The Rams' Kurt Warner and Marshall Faulk both deserve to be the MVP
It's a cop-out No question. But there is not a Most Valuable Player in the NFL this season. There are two. It's a freaky, unprecedented thing, but they happen to play for the same team. After much tormented consideration, I present the MVPs for 2001.
Kurt Warner and Marshall Faulk.
Indistinguishable in value: mammoth, irreplaceable value. When I submitted my vote to the Associated Press on Tuesday morning—50 media members cast ballots—I split my vote between the two St Louis stars. Who was better: Lincoln or Jefferson, Mozart or Bach? Who's the more valuable Ram? I couldn't choose. So I chose to split.
"There won't be many, if any, teams as good on offense ever again, with players as talented as these," St. Louis coach Mike Martz told me last week. "Do people realize they're watching one of the great quarterbacks ever? And a back who will take his place as one of the best ever?"
I was a Warner guy, narrowly, until the Rams' regular-season finale, a 31-13 win over the Falcons that capped a 14-2 season. My reason: Despite throwing the third-most interceptions in the league (22), he had the second-most-prolific passing season ever—4,830 yards, along with 36 touchdown passes—and served as the triggerman for the best offense, and the best team, in the league. I've never seen anyone throw the deep ball more accurately, and no team throws it deep more often than St. Louis. Plus, Warner's 68.7% completion rate was three points higher than that of any other quarterback in the league. "Hands down, this is my best season," Warner, the 1999 MVP, said the day before completing 25 passes in 30 attempts with three touchdowns against Atlanta. Then, in a rare display of bravado he added, "Week in, week out, would the Packers be when they are without Brett Favre? I don't think so. I feel the same way about my value to this team."
The sad thing about selecting an MVP is that you exalt your guy at the expense of other worth candidates. Not this year. The only popular pick I couldn't support was the Steelers' terrific quarter back, Kordell Stewart, who wasn't even the MVP of his own team a midseason. (Running back Jerome Bettis was.) There were four other bona fide candidates. San Francisco quarterback Jeff Garcia, who has as much impact as predecessors Joe Montana and Steve Young, keyed the Niners' drive to 12-4. Favre, playing like the man who won an unprecedented three straight MVPs in the mid-'90s, threw for 3,921 yards and had 17 more touchdown passes (32) than interceptions. If the Raiders hadn't suffered such a precipitous drop-off in their performance down the stretch, quarterback Rich Gannon would have been right there.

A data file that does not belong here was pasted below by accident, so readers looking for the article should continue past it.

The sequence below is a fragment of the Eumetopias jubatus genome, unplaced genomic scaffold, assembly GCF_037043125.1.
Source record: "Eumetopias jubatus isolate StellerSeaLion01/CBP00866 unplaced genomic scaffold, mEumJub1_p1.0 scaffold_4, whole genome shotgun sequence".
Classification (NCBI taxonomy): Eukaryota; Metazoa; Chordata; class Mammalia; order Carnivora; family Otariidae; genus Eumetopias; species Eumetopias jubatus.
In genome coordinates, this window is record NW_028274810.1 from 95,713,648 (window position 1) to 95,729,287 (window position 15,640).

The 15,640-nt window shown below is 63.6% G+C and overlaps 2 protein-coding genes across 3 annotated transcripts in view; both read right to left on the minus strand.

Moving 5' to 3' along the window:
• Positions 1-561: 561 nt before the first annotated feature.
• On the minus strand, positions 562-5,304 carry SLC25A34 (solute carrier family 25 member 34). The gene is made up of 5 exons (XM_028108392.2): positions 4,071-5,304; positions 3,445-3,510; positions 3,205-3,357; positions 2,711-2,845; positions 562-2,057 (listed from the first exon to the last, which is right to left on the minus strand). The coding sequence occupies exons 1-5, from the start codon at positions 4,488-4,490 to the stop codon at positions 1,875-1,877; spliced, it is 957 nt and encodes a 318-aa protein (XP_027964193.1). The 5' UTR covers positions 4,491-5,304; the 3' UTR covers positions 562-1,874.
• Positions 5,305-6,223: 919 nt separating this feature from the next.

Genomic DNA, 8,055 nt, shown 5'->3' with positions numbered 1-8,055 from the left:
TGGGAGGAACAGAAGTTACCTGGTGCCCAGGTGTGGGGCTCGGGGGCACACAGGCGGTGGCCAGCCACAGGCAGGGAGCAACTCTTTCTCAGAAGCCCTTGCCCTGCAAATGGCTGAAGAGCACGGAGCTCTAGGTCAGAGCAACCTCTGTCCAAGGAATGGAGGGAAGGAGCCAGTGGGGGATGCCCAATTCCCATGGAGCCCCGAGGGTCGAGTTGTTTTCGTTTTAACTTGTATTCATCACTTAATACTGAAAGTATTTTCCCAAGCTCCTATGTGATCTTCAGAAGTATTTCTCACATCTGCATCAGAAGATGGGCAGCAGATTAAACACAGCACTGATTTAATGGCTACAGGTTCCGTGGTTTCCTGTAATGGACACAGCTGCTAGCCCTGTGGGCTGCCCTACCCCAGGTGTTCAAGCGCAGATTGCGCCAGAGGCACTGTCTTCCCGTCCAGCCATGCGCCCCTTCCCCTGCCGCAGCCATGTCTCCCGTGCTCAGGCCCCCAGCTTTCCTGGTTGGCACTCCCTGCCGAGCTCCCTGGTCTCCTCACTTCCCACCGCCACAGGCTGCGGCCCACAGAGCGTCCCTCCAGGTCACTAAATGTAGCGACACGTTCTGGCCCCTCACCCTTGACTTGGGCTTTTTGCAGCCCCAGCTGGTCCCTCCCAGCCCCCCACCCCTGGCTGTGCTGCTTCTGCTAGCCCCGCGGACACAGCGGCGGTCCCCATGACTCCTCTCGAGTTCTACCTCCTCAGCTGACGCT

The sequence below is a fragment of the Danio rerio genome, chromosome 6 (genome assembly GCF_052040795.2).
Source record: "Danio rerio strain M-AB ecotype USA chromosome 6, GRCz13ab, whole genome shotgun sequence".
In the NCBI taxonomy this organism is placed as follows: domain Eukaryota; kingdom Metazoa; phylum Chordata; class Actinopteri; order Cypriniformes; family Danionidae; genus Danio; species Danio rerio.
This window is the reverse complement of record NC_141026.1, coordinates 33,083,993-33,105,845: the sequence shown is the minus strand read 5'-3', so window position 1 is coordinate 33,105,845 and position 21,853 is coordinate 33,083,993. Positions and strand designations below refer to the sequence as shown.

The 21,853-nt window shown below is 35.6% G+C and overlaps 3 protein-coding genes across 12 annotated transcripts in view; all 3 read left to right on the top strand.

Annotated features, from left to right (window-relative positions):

Then there's Faulk. Privately, he thought the two games he missed with a knee bruise would kill his chances for a second straight MVP. But, oh, those 14 games he played! He averaged 153 rushing and receiving yards, just three fewer than he did during his remarkable season in 2000. He's the first NFL player to have 2,000 yards from scrimmage in four consecutive seasons. He'd be a Pro Bowl wideout if he chose that lot. Faulk bolstered his candidacy with a 226-yard day against the Falcons. "I'd vote Faulk," Atlanta linebacker Keith Brooking said. "I'll have nightmares all off-season about the cuts he made on me. I've never played against anyone like him."
Spurrier's New Challenge
Former Gator Will Find a Way
Every time Steve Spurrier's name came up in connection with an NFL job in recent years, people around the league would mention his addiction to golf and his reluctance to put in long hours day in and day out. In fact, a source close to Redskins owner Daniel Snyder says that when the two spoke about the Washington coaching job last year, Spurrier told him, "I'm not going to be one of those coaches who stays till midnight."